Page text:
“The main effect of time on ideas is to normalise them, to knock the rough edges off them; but often the rough edges are the idea.”
-Brian Eno (on the Adam Buxton Podcast)
Iggy joined a band that played Kinks’ songs and the like at a place called the ‘Ponytail Club’ that was a teen club frequented by the kids of families like the Du Ponts of the huge chemical company notoriety and wealth. The band was called ‘The Iguanas’.
These ‘teen clubs’ have gone now. Before the 195os there was no such thing as teenagers. Then ‘teenager’ became an iron clad category of human development and social life developed outlets accordingly. In the sense of socialising I think that category no longer exists. We jump from child to adult in the partying sense in the way people used to jump from child to adult in the working sense and teenage discos are the almost exclusive territory of church groups today.
A lot of bands came through the Ponytail Club to play- greats of R ‘n’ B and Blues and often they had no drummer when they rolled up (makes you wonder what was happening to these poor drummers. First to be eaten when money runs short on the road perhaps?)
So young Jim sat in and played…
…And he learned.
Right from the beginning you can see that he was hungry for an education. This is where the old man he is now would be happy with the young man he was then and that is a nice thing to be able to say.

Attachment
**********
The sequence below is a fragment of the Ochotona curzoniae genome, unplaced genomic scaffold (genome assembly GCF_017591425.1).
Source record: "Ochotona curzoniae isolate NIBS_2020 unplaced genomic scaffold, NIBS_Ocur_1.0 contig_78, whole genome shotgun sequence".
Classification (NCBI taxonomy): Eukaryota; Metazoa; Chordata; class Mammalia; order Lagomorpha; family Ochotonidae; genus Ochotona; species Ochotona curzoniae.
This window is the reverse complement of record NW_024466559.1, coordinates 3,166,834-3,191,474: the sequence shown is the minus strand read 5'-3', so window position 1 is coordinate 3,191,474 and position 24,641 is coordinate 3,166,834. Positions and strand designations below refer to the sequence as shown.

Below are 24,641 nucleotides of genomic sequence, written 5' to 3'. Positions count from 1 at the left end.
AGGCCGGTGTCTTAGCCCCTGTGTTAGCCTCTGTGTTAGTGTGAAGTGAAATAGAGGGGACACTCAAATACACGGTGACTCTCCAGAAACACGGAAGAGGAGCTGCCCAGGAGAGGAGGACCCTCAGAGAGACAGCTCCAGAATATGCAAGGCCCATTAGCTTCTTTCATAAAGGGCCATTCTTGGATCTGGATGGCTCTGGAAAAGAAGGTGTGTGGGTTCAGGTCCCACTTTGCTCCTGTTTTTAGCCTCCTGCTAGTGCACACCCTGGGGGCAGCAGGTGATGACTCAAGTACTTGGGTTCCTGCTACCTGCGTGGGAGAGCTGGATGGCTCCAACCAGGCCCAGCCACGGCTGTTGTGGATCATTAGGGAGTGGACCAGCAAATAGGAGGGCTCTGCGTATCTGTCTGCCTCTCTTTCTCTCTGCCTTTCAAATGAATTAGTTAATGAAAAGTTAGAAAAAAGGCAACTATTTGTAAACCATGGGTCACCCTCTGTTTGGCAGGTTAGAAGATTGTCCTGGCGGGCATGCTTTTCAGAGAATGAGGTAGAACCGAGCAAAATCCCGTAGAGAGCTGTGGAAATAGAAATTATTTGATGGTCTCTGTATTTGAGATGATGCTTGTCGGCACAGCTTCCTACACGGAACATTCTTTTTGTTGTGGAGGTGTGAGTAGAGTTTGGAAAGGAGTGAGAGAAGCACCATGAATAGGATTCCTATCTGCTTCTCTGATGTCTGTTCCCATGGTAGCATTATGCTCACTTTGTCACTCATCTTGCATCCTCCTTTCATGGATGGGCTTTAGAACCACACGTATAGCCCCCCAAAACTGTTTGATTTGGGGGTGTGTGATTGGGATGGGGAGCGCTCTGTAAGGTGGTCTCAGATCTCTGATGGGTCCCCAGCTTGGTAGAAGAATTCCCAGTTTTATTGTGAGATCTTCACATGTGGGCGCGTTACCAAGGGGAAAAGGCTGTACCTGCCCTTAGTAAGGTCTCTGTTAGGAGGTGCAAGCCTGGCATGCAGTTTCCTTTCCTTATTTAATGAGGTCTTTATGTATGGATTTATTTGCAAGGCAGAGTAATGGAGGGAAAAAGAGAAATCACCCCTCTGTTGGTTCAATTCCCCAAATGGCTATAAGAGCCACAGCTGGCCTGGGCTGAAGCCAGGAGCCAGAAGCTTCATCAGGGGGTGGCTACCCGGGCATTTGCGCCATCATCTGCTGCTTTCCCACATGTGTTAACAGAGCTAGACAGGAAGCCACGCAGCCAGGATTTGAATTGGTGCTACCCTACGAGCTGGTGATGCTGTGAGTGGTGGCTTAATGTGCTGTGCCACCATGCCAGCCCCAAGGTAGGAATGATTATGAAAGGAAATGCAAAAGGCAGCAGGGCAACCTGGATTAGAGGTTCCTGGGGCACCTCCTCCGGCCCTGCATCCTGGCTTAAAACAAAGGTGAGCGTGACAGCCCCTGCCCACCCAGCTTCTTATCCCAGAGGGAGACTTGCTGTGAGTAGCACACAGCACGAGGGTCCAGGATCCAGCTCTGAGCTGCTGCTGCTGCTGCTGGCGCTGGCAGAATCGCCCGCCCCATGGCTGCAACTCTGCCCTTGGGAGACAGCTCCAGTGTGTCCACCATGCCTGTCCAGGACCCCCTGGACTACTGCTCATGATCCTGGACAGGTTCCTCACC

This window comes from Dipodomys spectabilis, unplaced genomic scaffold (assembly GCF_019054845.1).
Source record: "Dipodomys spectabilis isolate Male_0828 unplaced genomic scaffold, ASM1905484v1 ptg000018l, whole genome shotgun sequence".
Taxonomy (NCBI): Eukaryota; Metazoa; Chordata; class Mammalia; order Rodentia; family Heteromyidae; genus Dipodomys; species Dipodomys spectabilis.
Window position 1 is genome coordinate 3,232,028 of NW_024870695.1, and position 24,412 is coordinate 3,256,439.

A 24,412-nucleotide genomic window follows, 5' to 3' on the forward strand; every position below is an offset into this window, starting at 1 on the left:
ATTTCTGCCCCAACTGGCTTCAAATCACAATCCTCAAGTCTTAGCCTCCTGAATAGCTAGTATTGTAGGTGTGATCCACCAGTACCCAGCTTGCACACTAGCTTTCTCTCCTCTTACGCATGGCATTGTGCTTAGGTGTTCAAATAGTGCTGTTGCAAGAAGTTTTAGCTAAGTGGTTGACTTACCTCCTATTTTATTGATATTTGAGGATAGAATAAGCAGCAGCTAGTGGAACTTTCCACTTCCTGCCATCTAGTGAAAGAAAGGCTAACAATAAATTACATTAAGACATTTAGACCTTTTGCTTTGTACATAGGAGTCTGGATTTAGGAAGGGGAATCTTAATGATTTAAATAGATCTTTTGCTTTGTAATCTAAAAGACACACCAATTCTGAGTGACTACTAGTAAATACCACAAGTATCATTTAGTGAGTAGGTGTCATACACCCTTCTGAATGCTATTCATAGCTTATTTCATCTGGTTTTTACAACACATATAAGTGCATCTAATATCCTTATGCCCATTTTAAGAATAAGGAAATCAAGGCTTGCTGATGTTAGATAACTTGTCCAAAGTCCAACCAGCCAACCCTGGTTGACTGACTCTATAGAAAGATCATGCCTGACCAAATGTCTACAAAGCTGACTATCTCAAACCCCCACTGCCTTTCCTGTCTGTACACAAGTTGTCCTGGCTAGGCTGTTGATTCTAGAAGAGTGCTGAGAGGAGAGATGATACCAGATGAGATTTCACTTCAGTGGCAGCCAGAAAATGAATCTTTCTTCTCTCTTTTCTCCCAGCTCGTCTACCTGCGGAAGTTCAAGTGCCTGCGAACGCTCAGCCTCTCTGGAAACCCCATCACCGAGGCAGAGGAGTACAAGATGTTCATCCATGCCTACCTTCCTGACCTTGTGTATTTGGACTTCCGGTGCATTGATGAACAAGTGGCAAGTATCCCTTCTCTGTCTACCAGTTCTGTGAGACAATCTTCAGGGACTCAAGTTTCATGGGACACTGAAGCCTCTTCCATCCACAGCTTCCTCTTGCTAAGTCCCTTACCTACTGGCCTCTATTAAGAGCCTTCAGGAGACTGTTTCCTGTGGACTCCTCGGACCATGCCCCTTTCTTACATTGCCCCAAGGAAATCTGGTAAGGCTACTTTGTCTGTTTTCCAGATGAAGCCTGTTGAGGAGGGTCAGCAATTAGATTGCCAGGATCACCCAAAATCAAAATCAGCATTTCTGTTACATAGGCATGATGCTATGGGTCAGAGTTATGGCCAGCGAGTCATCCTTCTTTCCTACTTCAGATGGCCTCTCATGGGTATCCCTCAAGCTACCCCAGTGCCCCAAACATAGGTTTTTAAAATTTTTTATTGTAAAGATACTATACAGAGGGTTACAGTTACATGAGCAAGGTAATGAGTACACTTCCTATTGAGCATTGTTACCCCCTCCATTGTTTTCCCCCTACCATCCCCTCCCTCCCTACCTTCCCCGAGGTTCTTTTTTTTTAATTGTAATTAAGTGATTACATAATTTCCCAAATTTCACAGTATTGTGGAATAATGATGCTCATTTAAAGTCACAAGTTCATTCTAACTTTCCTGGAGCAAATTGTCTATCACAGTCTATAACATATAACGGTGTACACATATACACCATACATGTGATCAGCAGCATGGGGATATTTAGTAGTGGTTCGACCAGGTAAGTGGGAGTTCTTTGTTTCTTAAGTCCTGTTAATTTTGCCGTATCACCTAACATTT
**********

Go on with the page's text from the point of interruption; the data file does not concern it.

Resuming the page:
He took in how these outfits played but he took in more too. He took in how they acted, how they performed on and OFF stage, the way they occupied space and moved through the world, the way they dressed and the way they spoke, the way they held a drink or a cigarette, how to add style to the substance. The outward existence of Iggy Pop was taking shape there.
It was a fine education, but he worked hard. You can hear real fondness for this time of his life when he talks about it but in his own words-
“I had some fury too.”
He started writing then, he always felt he had something to say and the right to say it.
He got a DUI (that’s American for drink-driving) while working at the Ponytail, got the band fired and wrote his first lyrics-
“Why do you hate me, why to you hate me, why do you hate me like you do?
One day I’ll have the stuff; and I’ll come after you.”
This is the peapod; this is where all the elements that would make the life and career of Iggy Pop were starting to mix together and threatening to explode.
After The Iguanas Jim played with a band called ‘The Prime Movers’ for a while but it wasn’t for him. The music wasn’t for him and drumming or “looking at someone else’s ass” was increasing not for him.
He had the urge to perform. Iggy Pop was ready to be born.
If Jim’s childhood is one I imagine in the form of a painting (remember the family posing outside their trailer home in front of a field of waving corn), this late adolescence period feels to me like a series of short stories revolving around the mess of hormones, hopes, history and ambition that most of us have to push ourselves through like some pathetic, weak and blind mammal.